The integration of these elements has already been recognised with an ‘excellent’ rating on the Building Research Establishment’s Environmental Assessment Method (BREEAM).

Artwork also forms an important part of the Palatine Centre, complementing the public art on display in the surrounding area.

Two major commissions are displayed in the Palatine Centre - mural painting Crystal Forms and sculpture Elvet Colliery.

The original 30-metre long Crystal Forms mural was created for the Festival of Britain in 1951 and displayed in the Regatta Restaurant on the South Bank, London. The original, by John Tunnard, was destroyed at the end of the Festival and the mural in the Palatine reception area has been re-imagined and painted by the Northumberland-born artist David Venables.

Elvet Colliery, by County-Durham based artist Peter Sales,depicts the mining activity on the site of the Palatine Centre in the 19th Century. Three mine shafts had to be filled and capped in order to build the present building.

The sculpture, displayed in the Palatine Centre restaurant, acknowledges and commemorates the importance of coal mining in Durham in the economic fortunes of the area.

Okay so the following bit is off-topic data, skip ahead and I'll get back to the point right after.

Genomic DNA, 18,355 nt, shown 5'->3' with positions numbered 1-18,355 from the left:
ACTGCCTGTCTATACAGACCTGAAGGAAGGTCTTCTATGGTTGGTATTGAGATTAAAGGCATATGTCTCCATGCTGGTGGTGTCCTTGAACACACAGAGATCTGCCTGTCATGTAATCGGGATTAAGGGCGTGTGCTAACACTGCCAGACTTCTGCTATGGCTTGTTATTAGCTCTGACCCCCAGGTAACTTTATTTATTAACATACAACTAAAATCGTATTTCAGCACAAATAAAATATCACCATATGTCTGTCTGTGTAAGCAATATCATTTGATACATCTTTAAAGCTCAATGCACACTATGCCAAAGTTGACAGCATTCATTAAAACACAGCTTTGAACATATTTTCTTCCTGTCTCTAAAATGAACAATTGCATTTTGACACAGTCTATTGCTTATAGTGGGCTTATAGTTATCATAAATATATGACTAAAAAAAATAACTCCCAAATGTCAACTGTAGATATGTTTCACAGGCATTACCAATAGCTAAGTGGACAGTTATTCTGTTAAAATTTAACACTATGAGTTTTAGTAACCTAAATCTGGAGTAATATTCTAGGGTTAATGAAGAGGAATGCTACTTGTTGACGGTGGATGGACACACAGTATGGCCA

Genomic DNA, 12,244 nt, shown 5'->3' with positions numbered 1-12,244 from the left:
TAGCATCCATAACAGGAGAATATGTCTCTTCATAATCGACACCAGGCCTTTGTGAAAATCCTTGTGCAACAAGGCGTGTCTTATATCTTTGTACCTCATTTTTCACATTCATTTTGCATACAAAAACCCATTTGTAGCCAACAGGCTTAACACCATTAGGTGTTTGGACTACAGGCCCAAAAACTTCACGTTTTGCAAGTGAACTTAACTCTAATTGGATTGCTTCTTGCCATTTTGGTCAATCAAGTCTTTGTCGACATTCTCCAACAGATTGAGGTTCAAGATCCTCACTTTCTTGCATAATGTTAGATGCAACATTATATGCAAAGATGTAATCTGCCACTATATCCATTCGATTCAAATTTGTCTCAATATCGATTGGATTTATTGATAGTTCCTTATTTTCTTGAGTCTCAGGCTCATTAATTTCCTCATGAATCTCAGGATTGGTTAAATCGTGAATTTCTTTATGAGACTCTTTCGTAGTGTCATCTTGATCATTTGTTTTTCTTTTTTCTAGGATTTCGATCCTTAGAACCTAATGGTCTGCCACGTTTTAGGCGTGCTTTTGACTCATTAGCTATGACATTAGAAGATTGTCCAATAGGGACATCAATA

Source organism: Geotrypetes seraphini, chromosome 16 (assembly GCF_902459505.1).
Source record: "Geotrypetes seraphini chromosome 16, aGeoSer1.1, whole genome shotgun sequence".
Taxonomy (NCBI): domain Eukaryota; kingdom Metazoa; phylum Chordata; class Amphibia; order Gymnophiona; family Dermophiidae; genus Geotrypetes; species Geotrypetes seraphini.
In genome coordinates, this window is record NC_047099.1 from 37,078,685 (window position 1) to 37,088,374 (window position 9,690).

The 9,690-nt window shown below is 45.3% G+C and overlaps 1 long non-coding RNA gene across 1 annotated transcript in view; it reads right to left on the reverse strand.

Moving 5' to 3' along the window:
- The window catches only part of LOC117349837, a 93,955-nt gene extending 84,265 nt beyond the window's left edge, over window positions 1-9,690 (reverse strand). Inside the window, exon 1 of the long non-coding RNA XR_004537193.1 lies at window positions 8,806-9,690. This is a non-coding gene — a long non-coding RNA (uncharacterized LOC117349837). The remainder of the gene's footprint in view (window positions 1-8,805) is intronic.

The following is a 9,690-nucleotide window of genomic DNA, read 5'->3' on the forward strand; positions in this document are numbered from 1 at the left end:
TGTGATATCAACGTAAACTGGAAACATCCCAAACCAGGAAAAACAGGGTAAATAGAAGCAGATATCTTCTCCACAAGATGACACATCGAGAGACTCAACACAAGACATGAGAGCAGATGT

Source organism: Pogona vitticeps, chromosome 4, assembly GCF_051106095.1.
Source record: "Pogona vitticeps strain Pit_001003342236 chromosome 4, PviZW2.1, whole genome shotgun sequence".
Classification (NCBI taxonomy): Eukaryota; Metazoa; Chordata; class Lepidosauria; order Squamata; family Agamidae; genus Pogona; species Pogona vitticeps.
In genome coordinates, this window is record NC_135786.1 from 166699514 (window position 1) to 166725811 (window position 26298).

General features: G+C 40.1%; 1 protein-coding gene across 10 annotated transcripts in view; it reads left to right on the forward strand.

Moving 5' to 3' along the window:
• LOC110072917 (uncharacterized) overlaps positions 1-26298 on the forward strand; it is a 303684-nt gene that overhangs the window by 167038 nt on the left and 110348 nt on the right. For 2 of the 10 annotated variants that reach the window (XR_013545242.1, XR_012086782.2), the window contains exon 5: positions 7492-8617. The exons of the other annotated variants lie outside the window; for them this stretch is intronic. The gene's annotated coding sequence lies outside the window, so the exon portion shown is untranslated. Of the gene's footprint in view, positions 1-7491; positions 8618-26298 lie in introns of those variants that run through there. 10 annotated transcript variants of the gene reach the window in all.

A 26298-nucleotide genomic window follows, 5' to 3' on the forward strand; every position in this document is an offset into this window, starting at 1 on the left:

The art displayed throughout the Palatine Centre is designed to showcase some of the best of the University’s collection. Durham University houses the largest collection of 20th Century art of any university in the UK.

Facts and Figures 

£50million – the cost of building the Palatine Centre, Bill Bryson Library extension and Durham Law School

530 tons of structural steel were used on the Palatine Building

At its peak there were over 200 workers on site who worked a total of 675,000 man hours

Over 130 subcontractor companies worked on the project

Across the duration of the project over 90 per cent of all waste generated was recycled

Three previously unknown mineshafts, a legacy from the site’s history as a colliery, were discovered during construction and had to be filled and capped

A single bat had to be re-housed during the project

To move every member of staff and all filing to the new building took a total of 1,335 crates

When stacked up, the 979 linear metres of filing moved across to the new building was 15 times the height of the tower of Durham Cathedral.